World Wide Web creator Tim Berners-Lee has called for a next-generation social network to allow academics and scientists to share knowledge more efficiently.
Berners-Lee said at the Profiting from the New Web conference in London on Monday that the internet lacks an all-encompassing social network that enables such experts to collaborate on projects.
Such a social network would allow scientists to share information more effectively to tackle the world's most pressing problems, according to Berners-Lee.
Social networking sites are moving in the right direction by opening up to each other, but Berners-Lee suggested that the underlying design of the networks does not fit his vision of social networks.
"Some people are getting frustrated that social networking sites don't talk to each other," he said.
"But now you can follow people on different social networks to yours, so social networking is becoming more like email in the way that all email suppliers talk to each other."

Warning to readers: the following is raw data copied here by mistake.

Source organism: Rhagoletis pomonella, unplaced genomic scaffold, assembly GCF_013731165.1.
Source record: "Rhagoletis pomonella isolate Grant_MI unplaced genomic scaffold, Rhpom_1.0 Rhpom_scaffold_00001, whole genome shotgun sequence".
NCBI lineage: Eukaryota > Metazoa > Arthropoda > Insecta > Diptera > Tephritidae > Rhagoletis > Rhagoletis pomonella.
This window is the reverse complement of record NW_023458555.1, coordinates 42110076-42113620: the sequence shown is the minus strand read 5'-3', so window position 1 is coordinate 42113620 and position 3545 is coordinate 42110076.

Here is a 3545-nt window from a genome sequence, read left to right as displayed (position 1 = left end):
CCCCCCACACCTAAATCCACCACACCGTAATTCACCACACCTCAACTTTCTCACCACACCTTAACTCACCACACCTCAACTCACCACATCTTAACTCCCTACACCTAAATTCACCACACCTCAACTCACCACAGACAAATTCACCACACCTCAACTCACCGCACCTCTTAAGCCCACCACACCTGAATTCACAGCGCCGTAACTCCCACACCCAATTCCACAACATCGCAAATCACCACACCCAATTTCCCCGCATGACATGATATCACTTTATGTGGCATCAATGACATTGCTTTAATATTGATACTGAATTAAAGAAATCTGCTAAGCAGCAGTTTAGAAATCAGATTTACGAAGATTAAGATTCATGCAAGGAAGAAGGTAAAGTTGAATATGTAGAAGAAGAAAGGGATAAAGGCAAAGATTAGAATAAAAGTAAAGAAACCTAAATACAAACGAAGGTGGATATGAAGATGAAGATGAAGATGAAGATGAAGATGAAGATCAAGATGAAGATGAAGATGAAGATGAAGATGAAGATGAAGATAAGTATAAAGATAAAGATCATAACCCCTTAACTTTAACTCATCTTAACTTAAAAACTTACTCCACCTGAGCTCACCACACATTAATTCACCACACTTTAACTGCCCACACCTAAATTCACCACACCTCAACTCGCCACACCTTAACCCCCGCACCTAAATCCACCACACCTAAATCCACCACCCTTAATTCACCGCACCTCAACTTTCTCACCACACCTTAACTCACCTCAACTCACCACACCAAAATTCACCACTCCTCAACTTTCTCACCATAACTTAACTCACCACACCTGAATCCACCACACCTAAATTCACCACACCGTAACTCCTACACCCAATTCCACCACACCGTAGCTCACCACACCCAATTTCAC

However, Berners-Lee suggested that current social networks are not designed to connect scientists, who need a different type of medium for working together on the web.
"Is Twitter going to be a part of that? Maybe, but maybe not. Maybe we need something more sophisticated," he said. "Twitter is not really designed for middle of the way discussion. Something should be."
Berners-Lee explained that the structure of this new network needs insight from the likes of web scientists, because "most systems are done with a hunch and are not done with understanding".
He added that web scientists need to be more aware of social and economic factors when designing new systems, and described email as "wonderful" until spam became so prevalent.
Discussions at the conference centered on how the web has transformed business models and what companies should do to pursue the opportunities offered by the web to secure competitive advantage.
Berners-Lee is credited with inventing the web when working as a scientist at Cern in the late 1980s. He wrote a document entitled Information Management: a Proposal, which contained many of the ideas which would later become the basis of the web we know today.
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